Manga artist: Drawings bring imagination to life
Manga and cartooning artist Russell Merritt spoke before a crowd of about 15 students Friday afternoon at the Grove City Library.
He said artists have many tools at their disposal.
But, he added "the greatest tool of any artist is É"
"Imagination," offered 13-year-old Nadia Cox, chiming in with excitement.
"Yes, exactly," Merritt said, getting back on his mental train of thought. "Imagination is the most important tool of any artist."
Merritt paid a visit to the Grove City Library to speak to the Anime-Manga Club about Japanese art and its influences on the Japanese style of cartooning called anime, and its comic-book counterpart, manga.
Manga, Merritt said, is a Japanese word first used in 1840.
"It's a wonderful world that goes back to the block printers of Japan," he said.
The term manga, however, was mostly unfamiliar until after World War II, when members of the U.S. military brought to Japan American-style comic books.
The two worlds collided and a new form of art and entertainment began to take shape.
"It was kind of like Reese's peanut butter," Merritt said.
By the 1960s, "Astro Boy" was released as one of the first anime, which originated as a manga by Osamu Tezuka in 1952, Merritt said.
While travelling on the famous rail lines of downtown Tokyo, young kids and older businessmen alike read manga, Merritt said.
In Grove City, the club is filled with mostly teenagers, ages 14 to 18.
"It's been one of the best clubs for teens," said Lore Lehr, youth services librarian. "A lot of the kids are incredibly talented, art-wise. Having an artist come to help hone that talent, I thought, was a great idea."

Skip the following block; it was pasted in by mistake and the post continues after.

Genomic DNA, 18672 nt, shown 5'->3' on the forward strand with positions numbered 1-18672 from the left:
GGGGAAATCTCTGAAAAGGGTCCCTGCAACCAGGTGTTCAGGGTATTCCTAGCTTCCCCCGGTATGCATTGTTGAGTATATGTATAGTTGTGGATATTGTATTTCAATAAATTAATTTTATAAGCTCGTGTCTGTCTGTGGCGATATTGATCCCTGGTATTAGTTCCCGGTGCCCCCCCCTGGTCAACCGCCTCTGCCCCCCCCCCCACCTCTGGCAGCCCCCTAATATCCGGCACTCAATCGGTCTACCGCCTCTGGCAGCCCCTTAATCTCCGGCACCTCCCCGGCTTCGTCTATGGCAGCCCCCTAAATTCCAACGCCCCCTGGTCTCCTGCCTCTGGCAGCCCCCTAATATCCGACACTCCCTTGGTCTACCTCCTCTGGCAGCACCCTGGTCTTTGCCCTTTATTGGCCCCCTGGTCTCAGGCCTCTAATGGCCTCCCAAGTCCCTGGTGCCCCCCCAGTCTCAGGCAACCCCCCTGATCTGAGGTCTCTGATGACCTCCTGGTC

Through a partnership between Southwest Public Libraries, Worthington Libraries and the Columbus Metropolitan Library, Lehr was able to find Merritt, "the best of the best," she said.
Merritt also gave the children pointers on drawing people, especially in the manga style.
"We all think in pictures," Merritt said. "Telling your stories is taking your dreams and putting them in picture form."
By imitating drawings found in an ancient cave in Lascaux, France, Merritt further illustrated his point that pictures are the oldest language.
Many teens soon became daunted by the thought of the task of putting their imagination on paper.
"Saying, 'I can't,' is self-defeating," Merritt insisted. "The Japanese say, jozu ja arimasen, which means, 'I am not skilled yet.' "
Merritt told students not to fall into the brain-numbing lie of saying "I can't."
Currently Merritt is an artist, a teacher of art and part owner of a comic book shop in Newark.
His first piece was sold to TeeVee Magazine 30 years ago.
The Anime-Manga Club meets every other Wednesday at 2 p.m. during the summer at the Grove City Library.